This magnificent volume is a celebration of the first 100 years of black film poster art. A visual feast, these images recount the diverse and historic journey of the black film industry from the earliest days of Hollywood to present day. Accompanied by insightful accompanying text, a foreword by black history authority and renowned academic Henry Louis Gates, Jr., and an afterword by acclaimed film director Spike Lee.
Part aesthetic, part nostalgic, the posters have meaning to young and old alike, and possess the power to transcend ethnicity. From early independents to 12 Years a Slave, these posters represent a journey: they remind people of the pioneers of the past, those courageous and daring African-American filmmakers, entertainers and artists whose dreams and struggles paved the way for future generations.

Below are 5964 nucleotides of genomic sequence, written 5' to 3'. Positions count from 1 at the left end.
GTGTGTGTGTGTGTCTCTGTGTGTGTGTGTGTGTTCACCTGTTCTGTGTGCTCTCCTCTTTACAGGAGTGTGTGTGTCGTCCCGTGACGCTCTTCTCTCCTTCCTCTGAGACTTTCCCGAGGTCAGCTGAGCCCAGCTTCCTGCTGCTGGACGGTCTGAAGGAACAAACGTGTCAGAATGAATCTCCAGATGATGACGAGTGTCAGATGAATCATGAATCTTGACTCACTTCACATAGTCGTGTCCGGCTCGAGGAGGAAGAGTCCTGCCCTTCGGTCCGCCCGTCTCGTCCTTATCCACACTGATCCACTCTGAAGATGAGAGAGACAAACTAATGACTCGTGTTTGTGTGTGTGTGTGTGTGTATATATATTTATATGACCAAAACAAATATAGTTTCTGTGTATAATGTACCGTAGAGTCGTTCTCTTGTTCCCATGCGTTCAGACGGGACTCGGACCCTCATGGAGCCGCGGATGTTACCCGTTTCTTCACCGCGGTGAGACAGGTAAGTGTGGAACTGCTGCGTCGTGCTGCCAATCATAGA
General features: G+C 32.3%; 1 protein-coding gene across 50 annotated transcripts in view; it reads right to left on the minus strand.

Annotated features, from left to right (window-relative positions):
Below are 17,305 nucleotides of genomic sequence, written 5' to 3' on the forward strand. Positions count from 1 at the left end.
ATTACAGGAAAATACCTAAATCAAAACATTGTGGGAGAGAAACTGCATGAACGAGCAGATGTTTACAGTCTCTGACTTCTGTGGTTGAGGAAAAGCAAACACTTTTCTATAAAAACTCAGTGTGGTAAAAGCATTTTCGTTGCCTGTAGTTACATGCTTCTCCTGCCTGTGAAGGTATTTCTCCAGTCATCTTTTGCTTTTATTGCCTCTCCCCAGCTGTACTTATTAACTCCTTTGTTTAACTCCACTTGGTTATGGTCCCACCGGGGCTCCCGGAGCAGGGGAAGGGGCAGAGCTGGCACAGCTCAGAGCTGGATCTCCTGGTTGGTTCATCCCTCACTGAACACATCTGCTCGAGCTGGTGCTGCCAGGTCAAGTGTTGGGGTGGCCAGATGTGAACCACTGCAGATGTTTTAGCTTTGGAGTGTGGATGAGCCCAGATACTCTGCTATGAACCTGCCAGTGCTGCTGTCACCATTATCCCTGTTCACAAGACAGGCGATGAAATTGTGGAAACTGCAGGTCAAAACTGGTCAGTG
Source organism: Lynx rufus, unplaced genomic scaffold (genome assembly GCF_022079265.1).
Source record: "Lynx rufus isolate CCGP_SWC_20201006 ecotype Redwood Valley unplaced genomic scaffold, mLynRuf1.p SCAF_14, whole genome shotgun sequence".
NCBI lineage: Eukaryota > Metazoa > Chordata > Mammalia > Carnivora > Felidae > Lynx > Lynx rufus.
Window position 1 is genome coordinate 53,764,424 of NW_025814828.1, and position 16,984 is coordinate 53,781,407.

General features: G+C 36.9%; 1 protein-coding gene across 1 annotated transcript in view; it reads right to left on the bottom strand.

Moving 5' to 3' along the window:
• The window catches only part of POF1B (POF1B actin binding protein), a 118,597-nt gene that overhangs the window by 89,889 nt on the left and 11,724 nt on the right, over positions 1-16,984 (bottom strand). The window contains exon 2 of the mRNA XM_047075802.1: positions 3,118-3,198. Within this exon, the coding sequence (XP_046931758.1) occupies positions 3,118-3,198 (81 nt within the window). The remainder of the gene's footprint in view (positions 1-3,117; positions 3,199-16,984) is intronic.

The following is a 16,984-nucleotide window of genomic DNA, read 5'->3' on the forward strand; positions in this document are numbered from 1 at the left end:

The wealth of imagery on these pages is taken from The Separate Cinema Archive, maintained by archive director John Kisch. The most extensive private holdings of African-American film memorabilia in the world, it contains over 35,000 authentic movie posters and photographs from over 30 countries. This stunning coffee table book represents some of the archive’s greatest highlights.
320pp; Hardback; 290 x 245 mm / 11.5 x 9.5 in.